The PRA QIS Exercise: What does it cover and what will it mean for firms?
While the PRA stresses QIS should not be viewed as policy proposals, firms should consider the impact the exercise could have on their balance sheets.
One of our clients asked us to review the single-employer defined benefit (DB) pension plan of a target company they were looking to acquire and assess the financial impact of the cash cost and balance sheet impact. The only information provided to our client was the latest pension valuation report and five-year projections from the current actuary. It was a smaller acquisition (a few hundred employees) with a pension plan. However, because the buyer did not have a pension plan, they engaged us to review the pension plan and advise on the impact it would have on the total cost of the potential acquisition. Our analysis revealed that the divesting plan sponsor had undervalued the DB plan liabilities by at least 60% of the value proposed in the purchase agreement presented to our client, the buyer.
Many times, we find inconsistencies in the due diligence phase that are of significant concern. Some of these findings lead to a purchase price adjustment or other arrangements to address concerns. In this particular deal, there were four main areas of concern: the mortality assumption, demographic assumptions, terminal funding upon retirement, and associated investment risk.
The current actuary did not reflect the anticipated IRS required mortality improvements in the cash projections. The IRS stated that a change in the statutory mortality tables for cash funding purposes was imminent. Our substitution of the new mortality tables increased pension liabilities for the forecast by 3% to 5%.
The current actuary assumed that all participants would retire at age 65. However, the plan provisions indicated that participants could retire at age 60 with fully subsidized (unreduced) pension benefits. Not reflecting early retirement subsidies significantly understated the pension liabilities and increase in cash contributions. We requested the retirement age history to verify the retirement assumption. Unfortunately, the seller did not provide the requested data for our analysis. If pension participants retire at age 60 (instead of age 65), their pension liability could increase by 40% to 50%.
Terminal funding upon retirement
The divesting plan sponsor has a history of purchasing annuities for all participants upon retirement. We believe that the plan sponsor costs were understated as proposed for several reasons. First, purchasing annuities increases the cost of the pension plan and that increased cost becomes due upon retirement. Second, it affects the investment horizon of the pension assets.
Insurance companies require a premium when purchasing pension liabilities. The premium is to cover the administrative expenses and loads for items such as marketing fees, assumption of risk, and profits for taking on the book of business. The increase in cost for purchasing annuities was not reflected in the cash projections. As such, the cost projections were at least 20% to 30% too low for the demographics of this plan.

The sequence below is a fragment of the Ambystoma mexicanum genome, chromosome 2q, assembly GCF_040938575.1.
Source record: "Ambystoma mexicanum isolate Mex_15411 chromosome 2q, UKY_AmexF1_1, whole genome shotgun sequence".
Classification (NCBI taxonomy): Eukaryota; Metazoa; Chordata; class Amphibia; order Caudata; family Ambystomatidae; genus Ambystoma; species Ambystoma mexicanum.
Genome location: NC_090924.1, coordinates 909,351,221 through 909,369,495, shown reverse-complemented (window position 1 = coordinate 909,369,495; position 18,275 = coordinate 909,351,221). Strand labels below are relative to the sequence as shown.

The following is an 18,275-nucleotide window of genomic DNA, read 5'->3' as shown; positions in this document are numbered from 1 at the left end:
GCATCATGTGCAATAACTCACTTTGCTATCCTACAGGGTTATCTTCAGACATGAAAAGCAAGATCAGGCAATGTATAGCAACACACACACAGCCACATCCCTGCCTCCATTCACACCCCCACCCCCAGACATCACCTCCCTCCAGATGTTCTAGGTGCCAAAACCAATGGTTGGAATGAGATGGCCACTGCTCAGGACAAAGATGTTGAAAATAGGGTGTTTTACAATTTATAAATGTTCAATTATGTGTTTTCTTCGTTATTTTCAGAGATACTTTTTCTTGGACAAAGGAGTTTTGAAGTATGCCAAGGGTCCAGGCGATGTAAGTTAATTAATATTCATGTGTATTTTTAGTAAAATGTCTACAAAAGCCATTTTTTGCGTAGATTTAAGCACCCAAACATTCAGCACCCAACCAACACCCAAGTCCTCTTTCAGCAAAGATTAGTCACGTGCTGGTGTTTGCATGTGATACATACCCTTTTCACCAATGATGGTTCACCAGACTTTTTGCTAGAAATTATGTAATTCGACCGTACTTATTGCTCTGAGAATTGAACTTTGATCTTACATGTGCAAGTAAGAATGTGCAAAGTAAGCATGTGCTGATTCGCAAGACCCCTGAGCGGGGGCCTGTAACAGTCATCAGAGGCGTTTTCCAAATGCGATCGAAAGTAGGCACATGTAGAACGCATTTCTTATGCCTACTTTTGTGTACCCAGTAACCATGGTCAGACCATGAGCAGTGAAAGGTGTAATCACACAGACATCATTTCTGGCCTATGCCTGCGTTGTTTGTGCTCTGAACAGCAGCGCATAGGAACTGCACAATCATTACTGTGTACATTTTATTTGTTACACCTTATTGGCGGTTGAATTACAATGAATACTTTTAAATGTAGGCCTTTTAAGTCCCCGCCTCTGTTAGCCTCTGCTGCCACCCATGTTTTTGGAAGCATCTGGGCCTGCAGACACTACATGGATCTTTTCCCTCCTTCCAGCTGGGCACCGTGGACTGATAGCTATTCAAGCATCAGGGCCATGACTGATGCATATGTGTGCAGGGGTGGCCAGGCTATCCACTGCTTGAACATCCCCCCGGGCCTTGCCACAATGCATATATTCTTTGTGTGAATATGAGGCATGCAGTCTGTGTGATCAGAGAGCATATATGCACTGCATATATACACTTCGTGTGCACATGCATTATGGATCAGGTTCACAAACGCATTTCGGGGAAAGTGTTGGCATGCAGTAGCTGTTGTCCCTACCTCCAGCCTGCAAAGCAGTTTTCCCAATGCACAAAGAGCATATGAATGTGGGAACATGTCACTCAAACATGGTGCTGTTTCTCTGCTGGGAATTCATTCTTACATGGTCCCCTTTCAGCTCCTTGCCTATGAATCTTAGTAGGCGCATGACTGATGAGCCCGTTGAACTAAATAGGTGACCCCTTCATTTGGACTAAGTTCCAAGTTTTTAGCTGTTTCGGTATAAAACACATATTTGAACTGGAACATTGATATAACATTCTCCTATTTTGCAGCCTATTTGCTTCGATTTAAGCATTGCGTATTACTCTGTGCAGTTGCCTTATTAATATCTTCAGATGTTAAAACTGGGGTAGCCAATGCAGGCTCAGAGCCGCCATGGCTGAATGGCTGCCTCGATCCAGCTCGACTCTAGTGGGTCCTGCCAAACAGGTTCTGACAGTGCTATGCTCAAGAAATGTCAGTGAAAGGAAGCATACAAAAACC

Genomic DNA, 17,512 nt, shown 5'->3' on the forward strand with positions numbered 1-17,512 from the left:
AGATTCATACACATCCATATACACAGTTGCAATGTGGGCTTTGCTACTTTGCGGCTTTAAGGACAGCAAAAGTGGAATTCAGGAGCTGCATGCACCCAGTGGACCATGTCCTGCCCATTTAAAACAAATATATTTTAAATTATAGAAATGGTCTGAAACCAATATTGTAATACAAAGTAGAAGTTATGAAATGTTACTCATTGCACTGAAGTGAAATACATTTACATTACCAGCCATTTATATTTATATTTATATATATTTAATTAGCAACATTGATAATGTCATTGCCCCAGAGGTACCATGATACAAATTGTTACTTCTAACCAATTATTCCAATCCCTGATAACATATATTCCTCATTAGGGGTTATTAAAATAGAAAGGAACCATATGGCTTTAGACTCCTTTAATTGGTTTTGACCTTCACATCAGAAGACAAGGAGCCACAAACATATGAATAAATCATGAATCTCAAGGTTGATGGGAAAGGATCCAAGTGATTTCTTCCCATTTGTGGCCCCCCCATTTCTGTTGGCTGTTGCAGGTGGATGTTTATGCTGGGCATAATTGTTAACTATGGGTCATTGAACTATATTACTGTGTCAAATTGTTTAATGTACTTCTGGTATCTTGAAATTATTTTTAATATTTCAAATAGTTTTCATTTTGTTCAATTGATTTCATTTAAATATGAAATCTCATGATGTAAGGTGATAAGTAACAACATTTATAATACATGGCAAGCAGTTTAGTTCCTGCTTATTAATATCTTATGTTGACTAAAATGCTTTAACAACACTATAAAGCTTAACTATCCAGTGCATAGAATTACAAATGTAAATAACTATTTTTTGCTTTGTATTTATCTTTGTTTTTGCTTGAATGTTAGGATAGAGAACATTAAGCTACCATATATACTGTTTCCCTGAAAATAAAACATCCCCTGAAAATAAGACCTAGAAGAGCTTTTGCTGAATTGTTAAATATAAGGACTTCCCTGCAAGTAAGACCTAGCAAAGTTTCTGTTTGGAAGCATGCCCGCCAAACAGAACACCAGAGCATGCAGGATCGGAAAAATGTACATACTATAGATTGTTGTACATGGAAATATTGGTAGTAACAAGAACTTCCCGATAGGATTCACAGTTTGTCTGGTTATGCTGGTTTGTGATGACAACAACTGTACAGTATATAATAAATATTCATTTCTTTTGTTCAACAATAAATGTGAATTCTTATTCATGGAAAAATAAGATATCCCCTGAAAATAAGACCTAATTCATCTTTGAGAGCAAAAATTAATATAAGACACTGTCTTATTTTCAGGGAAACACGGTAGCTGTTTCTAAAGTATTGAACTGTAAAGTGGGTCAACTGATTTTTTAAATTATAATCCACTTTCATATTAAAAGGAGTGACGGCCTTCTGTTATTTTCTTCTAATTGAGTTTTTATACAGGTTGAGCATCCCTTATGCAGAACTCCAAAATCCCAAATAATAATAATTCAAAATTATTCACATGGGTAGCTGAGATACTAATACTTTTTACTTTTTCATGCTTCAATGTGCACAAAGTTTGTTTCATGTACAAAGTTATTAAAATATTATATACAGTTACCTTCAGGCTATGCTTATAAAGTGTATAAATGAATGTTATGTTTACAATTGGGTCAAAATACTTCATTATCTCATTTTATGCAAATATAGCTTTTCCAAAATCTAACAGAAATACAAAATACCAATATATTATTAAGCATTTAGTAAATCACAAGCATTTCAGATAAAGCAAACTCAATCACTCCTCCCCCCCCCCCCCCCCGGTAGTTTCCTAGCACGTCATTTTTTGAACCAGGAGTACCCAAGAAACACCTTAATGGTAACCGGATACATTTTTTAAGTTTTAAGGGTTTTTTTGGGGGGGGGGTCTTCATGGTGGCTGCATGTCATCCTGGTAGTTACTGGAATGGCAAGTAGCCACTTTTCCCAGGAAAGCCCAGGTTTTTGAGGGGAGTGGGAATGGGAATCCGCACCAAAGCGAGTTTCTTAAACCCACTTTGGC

Investment risk exposure
The second issue mentioned above with purchasing annuities is the shortened investment horizon for the plan. The investment horizon is significantly shorter if assets are expected to be paid out at retirement rather than over the lives of the retirees.
In addition, the plan was invested very aggressively in 85% equities and only 15% bonds. To reduce pension volatility, most plan sponsors are investing more conservatively and more heavily in bonds. Some plan sponsors are also wisely employing duration matching strategies to further reduce pension volatility. An investment allocation of 85/15 over a shortened investment horizon was very concerning to us. It also meant the pension projections assumed too high of an asset return. A more practical asset allocation could lead to the investment return assumption dropping by as much as 200 basis points. Too high of an assumed investment return meant that contributions were understated.
As a quick side note, after the potential buyers submitted their initial bids, the seller provided the retirement age history and confirmed that our earlier retirement age assumption was accurate. Every participant that they provided retired at the exact age of 60, the earliest possible age to receive the fully subsidized early retirement benefit.
The issues we identified significantly increased the required cash projections provided by the seller. We revised the pension liabilities to reflect adjustments for each of these items. The result was that the divesting plan sponsor had significantly understated the DB plan liabilities. Our cash projections nearly doubled from estimates provided by the seller.
Because of this analysis, our client was able to decrease the purchase price for assuming the pension plan as part of the acquisition. They were apprised of the issues in the due diligence stage and started thinking about options to mitigate the increased cash requirements.